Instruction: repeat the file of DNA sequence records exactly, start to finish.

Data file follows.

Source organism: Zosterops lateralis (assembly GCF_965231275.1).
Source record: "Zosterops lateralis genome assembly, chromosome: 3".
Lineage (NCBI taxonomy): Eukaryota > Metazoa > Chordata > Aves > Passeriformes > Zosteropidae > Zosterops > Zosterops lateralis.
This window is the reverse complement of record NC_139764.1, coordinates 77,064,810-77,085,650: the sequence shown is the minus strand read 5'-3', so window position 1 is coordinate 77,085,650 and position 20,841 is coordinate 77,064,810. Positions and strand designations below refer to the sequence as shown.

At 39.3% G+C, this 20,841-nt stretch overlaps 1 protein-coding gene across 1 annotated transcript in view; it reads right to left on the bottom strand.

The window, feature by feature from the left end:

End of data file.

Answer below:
Source organism: Zosterops lateralis (assembly GCF_965231275.1).
Source record: "Zosterops lateralis genome assembly, chromosome: 3".
Lineage (NCBI taxonomy): Eukaryota > Metazoa > Chordata > Aves > Passeriformes > Zosteropidae > Zosterops > Zosterops lateralis.
This window is the reverse complement of record NC_139764.1, coordinates 77,064,810-77,085,650: the sequence shown is the minus strand read 5'-3', so window position 1 is coordinate 77,085,650 and position 20,841 is coordinate 77,064,810. Positions and strand designations below refer to the sequence as shown.

At 39.3% G+C, this 20,841-nt stretch overlaps 1 protein-coding gene across 1 annotated transcript in view; it reads right to left on the bottom strand.

The window, feature by feature from the left end: